As a result, I gained 40 punds, was unable run nor partake in sports. Well, that last sentence isn't entirely true because in 2013 a friend lent me his old Schwinn bike that he had purchased from Target. He had recently bought a fully carbon Pinarello with Ultegra components. I found out there was something I could do, where I still got the sensation of being mobile and, what do you know, fast. I fell in love right there. My knees got stronger, I was active again. It was hellish keeping up with my buddy on his Pinarello, and I must say he was kind enough not to drop me completely on rides. I rode throughout the spring into the summer, then on the 4th of July weekend, bike got totaled via rearending while on a rack on the back of my car. Insurance would only provide a current market value payout for the bike, which was a pittance.
So, this spring, I purchased my first real road bike; a 2013 Trek Domane 2.0 on craigslitst and I have biked at least 4 days a week/ 100 miles a week. I have lost 30 pounds since I started biking last year and will upgrade my bike once it becomes the limiting factor to my progress. I know I've got it bad now because I watch cycling videos about the past greats and current whippersnappers. I steal quick ten mile rides even on recovery days. I know I am in for the long haul.
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Old 06-10-14, 10:47 AM   #59
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I decided that I didn't want to die driving my Kawasaki Ninja 600R. I sold it and bought a road bike the same week. Six years later and I realized that it was one of the best decisions I have ever made in my life!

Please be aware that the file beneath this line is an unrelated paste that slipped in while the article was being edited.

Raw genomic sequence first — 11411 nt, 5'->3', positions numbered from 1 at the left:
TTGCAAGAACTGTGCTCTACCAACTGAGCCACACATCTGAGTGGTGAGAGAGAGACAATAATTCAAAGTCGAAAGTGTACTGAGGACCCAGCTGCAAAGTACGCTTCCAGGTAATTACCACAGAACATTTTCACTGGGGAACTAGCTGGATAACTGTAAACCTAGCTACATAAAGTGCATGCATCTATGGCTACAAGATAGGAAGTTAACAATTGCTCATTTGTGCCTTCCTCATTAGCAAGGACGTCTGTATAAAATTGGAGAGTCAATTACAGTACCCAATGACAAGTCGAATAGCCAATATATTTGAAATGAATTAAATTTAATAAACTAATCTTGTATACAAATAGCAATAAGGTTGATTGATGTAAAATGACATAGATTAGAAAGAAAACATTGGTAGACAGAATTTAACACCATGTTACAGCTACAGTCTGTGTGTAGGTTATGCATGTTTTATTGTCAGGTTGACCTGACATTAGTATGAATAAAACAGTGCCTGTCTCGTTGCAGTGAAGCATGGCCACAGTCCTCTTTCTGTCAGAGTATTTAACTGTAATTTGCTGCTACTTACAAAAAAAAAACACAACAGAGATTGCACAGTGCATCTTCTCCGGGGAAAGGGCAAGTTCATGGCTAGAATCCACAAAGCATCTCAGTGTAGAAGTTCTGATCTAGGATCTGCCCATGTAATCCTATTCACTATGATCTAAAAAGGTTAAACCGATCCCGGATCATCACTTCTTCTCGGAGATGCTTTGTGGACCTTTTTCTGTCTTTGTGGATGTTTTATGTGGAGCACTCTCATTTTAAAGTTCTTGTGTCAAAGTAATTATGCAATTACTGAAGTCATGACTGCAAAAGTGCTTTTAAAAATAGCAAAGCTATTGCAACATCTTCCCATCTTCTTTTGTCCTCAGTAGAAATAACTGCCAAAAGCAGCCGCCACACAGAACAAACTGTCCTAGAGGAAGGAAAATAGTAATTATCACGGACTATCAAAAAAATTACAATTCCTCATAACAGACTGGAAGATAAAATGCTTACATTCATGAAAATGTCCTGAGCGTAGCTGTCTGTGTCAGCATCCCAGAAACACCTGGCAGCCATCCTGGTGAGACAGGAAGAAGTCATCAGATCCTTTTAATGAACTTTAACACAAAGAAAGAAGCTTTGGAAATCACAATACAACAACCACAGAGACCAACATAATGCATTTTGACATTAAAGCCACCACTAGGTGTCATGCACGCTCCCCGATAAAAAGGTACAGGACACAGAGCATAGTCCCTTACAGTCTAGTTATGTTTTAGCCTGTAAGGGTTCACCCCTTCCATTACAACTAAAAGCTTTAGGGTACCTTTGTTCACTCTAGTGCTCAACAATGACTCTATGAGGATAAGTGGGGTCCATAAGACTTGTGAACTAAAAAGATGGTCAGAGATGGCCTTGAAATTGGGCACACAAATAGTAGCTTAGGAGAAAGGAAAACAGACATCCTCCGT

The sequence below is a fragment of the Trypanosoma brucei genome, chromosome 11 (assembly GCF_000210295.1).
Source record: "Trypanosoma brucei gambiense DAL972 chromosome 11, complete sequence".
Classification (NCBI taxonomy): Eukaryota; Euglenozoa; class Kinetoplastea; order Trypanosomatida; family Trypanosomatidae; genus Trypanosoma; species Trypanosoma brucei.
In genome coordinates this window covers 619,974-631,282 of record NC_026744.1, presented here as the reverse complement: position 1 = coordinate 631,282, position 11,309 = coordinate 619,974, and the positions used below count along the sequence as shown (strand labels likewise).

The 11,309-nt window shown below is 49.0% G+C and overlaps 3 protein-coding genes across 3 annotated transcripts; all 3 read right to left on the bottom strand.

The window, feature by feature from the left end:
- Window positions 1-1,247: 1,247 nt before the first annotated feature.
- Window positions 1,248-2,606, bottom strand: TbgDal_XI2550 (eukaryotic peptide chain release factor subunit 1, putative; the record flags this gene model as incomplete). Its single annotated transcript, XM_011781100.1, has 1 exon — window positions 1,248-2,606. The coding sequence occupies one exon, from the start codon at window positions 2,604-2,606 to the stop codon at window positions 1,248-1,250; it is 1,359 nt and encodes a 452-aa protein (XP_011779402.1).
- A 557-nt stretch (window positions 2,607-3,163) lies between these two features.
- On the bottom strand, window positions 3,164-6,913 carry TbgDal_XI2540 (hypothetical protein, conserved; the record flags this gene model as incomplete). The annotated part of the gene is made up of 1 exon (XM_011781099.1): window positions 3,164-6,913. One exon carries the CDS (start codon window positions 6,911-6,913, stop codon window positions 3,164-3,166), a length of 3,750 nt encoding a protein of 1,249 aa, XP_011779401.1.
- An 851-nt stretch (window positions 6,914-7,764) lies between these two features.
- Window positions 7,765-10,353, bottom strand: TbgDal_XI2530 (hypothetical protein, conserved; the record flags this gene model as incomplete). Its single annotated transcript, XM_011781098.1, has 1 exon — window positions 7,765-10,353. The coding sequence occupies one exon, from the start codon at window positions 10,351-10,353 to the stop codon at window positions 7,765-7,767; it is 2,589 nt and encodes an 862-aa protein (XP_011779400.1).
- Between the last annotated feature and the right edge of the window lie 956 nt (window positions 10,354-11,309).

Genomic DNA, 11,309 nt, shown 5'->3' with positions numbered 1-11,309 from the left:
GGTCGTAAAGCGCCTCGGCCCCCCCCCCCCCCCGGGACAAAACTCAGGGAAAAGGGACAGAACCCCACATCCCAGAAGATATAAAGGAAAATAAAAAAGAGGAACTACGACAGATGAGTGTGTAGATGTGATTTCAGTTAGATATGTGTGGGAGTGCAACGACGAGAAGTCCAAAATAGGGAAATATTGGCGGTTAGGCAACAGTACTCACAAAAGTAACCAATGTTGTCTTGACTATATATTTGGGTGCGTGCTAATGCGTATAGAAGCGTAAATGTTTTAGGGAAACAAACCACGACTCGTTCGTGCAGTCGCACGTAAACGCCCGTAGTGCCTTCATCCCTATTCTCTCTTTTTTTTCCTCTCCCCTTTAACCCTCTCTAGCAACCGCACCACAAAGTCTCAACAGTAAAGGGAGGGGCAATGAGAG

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Old 06-10-14, 05:35 PM   #60
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About nine years ago I had started mountain biking and flipping bikes to pay for that habit. Most of the roadies that I picked up from garage sales were from the 70's and 80's, friction shifters with 27" wheels. I went to one garage sale in an affluent neighborhood where I asked if they were selling any bikes. The response was "yeah, we've got a white bike, are you interested in a white bike?" I respond "of course" expecting a white beach cruiser to exit the garage. So the owner goes into her garage and rolls out a white Cannondale SR500 with brand new tires, two sets of clipless pedals and a spare saddle. I gasped and asked how much. She said, "Well, how about $40", expecting me to try and bring down the price. I tried to play hard to get, honest I did, then whipped out $40, grabbed the bike and ran to my car before she could change her mind. Once I owned it, I had to ride it and really liked riding with clubs. I've upgraded to a steel Bianchi and a couple of CF bikes, but I still have that Cannondale and still use it as my rain bike.